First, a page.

There have been so many paranormal chillers in the last decade that I didn't think anything new could be done with the genre. Then The Night House came walking in. Deftly avoiding all (or at least most) of the usual clichés, it tells a story that is intelligent, emotional, and incredibly eerie. This is not for people who want cheap thrills, it's for people who want genuine meaning in their horror. Everything about the movie packs a punch.
Beth (Rebecca Hall) is a school teacher whose husband Owen recently committed suicide "with a gun I didn't even know we had." She struggles to pick up the pieces. Best friend Claire (Sarah Goldberg) tries to be supportive as best she can. Mostly, though, Beth is alone in the forest home Owen built for them. A kindly neighbor, Mel (Vondie Curtis-Hall), keeps an eye on her.
I'll tread lightly going forward. Beth starts hearing weird noises at night. Some kind of presence, possibly Owen or possibly something else, seems to be making itself known. She also sees lights on across the lake, which is odd given that there are no homes over there. After discovering unusual pictures in her late husband's cellphone and bizarre design plans in his portfolio, she ventures across that lake in search of answers. What she finds is that there's a house after all, a mirror image version of hers, built by Owen for reasons she can't fathom. A shocking discovery inside makes even more questions arise.
The Night House has an inspired premise that hooks you from the start. The more Beth uncovers, the more shocking the film becomes. In the end, it takes all those shocks, as well as all the unanswered questions, and melds them profoundly. This is a film about grief, about the ties that bind people together, even in death. The secret at the center is satisfying because it adheres fully to the movie's internal logic, but also because it reveals something about the characters that deepens our empathy toward them. A lot of chillers are content to deliver a "we vanquished the spirit" ending. The Night House aims for something far more substantive.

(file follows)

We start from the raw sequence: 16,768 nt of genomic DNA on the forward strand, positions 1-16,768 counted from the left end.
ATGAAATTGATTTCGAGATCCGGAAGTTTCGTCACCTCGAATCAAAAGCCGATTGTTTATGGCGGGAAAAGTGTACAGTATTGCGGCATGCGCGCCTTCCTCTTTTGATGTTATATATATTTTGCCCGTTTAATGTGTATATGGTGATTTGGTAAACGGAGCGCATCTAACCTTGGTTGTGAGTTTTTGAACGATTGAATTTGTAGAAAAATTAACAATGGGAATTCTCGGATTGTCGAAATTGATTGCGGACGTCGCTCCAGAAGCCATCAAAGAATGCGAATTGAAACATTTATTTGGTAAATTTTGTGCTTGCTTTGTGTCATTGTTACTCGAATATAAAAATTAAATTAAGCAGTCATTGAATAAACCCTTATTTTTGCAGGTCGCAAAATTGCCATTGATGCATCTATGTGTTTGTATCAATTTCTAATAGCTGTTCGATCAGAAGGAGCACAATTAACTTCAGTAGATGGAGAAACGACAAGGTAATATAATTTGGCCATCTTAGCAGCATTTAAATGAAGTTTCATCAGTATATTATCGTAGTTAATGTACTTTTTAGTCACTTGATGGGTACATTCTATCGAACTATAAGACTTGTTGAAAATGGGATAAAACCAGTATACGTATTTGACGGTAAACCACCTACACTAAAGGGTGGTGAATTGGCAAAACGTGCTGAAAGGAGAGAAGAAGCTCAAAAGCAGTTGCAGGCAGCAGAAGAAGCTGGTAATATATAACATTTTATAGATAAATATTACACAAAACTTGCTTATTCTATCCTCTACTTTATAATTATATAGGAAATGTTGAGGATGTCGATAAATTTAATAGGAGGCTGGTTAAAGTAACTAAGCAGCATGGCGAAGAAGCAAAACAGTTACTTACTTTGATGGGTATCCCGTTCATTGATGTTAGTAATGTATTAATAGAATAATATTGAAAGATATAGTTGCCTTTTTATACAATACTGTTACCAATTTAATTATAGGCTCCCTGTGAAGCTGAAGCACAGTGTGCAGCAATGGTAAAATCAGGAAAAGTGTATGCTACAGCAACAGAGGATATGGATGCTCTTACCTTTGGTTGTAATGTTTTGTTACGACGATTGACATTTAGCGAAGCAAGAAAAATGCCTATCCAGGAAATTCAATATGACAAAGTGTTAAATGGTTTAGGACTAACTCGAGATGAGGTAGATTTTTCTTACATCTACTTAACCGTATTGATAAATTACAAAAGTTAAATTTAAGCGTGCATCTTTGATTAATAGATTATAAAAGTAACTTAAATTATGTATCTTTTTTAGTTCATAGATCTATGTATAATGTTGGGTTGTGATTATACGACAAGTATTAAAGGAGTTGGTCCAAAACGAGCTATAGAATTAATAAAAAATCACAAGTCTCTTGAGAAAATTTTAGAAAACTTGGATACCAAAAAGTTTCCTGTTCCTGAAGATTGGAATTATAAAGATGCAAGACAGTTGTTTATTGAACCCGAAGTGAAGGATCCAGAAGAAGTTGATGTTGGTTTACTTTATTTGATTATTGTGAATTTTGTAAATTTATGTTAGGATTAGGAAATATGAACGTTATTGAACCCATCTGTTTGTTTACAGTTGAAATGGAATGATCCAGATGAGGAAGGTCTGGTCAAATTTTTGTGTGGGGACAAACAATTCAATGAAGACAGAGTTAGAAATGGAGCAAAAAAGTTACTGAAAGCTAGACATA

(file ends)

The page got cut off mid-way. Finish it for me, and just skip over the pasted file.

Director David Bruckner (Southbound) achieves suspense in two vital ways. First, he sets and maintains a spooky, unsettling tone. The film is willing to be patient so that viewers can feel the ominous mood fester. Then, he adds ingeniously crafted scares. In one scene, Beth looks at what appears to be the simple outline of a pedestal against the background of a room. Then the outline moves, revealing it's actually in the form of a person. Keeping that balance between ambiance and overt jump scares guarantees that you can never fully rest during The Night House.
Another key element makes the movie special: Rebecca Hall. The actress gives a superb performance that is thoroughly convincing from start to finish. During the early scenes, our hearts break for the mourning Beth. Then, as the strange events start to take place, we worry about what they might mean for her. Hall grounds the movie, so that it feels real despite depicting things that are clearly in the realm of fantasy. She takes us on a journey with Beth, making every emotional stop along the way authentic. Because we care about the character, we care about everything else.
With a smart script by Ben Collins and Luke Piotrowski, The Night House is horror movie that has a clever, poignant supernatural mystery at its core – a mystery that isn't predictable or obvious. The implications of it will stay with you after the end credits roll. At a time when chillers of this type have become so rote, it's gratifying to get one that brings innovation to the table. I loved every second of this film.
out of four
The Night House is rated R for some violence/disturbing images, and language including some sexual references. The running time is 1 hour and 48 minutes.